Israel’s Supreme Court President Aharon Barak and the Court he heads found themselves under sharp attack on two fronts last week. In an address to the Israel Democracy Institute, Knesset speaker Ruby Rivlin, with Barak present, accused the Supreme Court of endangering the very foundations of Israeli society. The same day, the three Knesset members sitting on the judicial selection committee boycotted the vote on two nominees to the Supreme Court in protest against the manner in which those nominees were ramrodded through the committee by Court President Barak.
Rivlin’s attack, coming as it did from a widely respected politician at the very center of the political spectrum, generated a storm. ``The real danger to Israeli democracy," he charged, ``is not from the sleeping margins of society and not even from the fiery public discourse on especially acute issues. The danger is at home – from inside the establishment, and actually from the institution supposedly entrusted to protect and preserve the values of democracy."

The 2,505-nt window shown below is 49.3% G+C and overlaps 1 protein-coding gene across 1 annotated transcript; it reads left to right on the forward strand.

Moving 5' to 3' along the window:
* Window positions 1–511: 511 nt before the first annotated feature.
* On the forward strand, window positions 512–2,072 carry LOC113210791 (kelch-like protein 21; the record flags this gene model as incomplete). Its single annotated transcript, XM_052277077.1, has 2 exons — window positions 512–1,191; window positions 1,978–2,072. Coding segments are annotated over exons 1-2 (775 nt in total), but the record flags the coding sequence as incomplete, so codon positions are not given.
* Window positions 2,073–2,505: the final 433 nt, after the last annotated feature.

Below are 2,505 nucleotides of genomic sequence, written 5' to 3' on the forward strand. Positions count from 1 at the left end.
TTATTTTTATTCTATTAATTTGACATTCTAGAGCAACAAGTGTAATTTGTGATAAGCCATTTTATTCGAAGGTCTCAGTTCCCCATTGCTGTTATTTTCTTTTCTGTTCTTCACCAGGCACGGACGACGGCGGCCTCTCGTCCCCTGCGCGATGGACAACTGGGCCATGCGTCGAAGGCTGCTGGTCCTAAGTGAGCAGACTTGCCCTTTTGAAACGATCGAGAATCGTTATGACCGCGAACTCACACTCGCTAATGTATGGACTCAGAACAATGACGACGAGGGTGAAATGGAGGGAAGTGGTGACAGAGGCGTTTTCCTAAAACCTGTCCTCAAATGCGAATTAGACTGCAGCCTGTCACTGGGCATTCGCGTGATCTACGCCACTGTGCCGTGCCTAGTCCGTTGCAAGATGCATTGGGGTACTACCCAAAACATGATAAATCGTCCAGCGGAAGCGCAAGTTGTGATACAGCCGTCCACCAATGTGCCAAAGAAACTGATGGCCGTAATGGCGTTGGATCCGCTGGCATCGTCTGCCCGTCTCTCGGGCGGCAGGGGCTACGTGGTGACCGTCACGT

Turning to Barak, Rivlin declared, ``The revolution in `judicial activism’ that you announced a few years ago has become – perhaps not purposely – a `revolution in government’ that now endangers the most sacred foundations of Israeli democracy." The immediate trigger to Rivlin’s wrath was the decision of a Magistrate’s Court judge striking down a Knesset statute governing ``tax advisors" as violative of the Basic Law on Freedom of Occupation. If a Magistrate’s Court judge does not hesitate to strike down a Knesset statute, Rivlin asked, ``Why do we need laws at all? Let’s just appoint some judges to sit at the gate of the city and mete out justice according to their best judgment, beliefs, and personality?"
More generally, Rivlin protested what he deemed an attitude of contempt for the Knesset among the judiciary. ``In their eyes, I and my colleagues are unfit for testimony, and, of course, for legislation, due to the inherent corruption with which we are infected by virtue of the fact that we are publicly elected politicians. . . . The Knesset is portrayed as an obstacle, irrelevant and comprised of 120 politicians, who have no idea what the country really needs."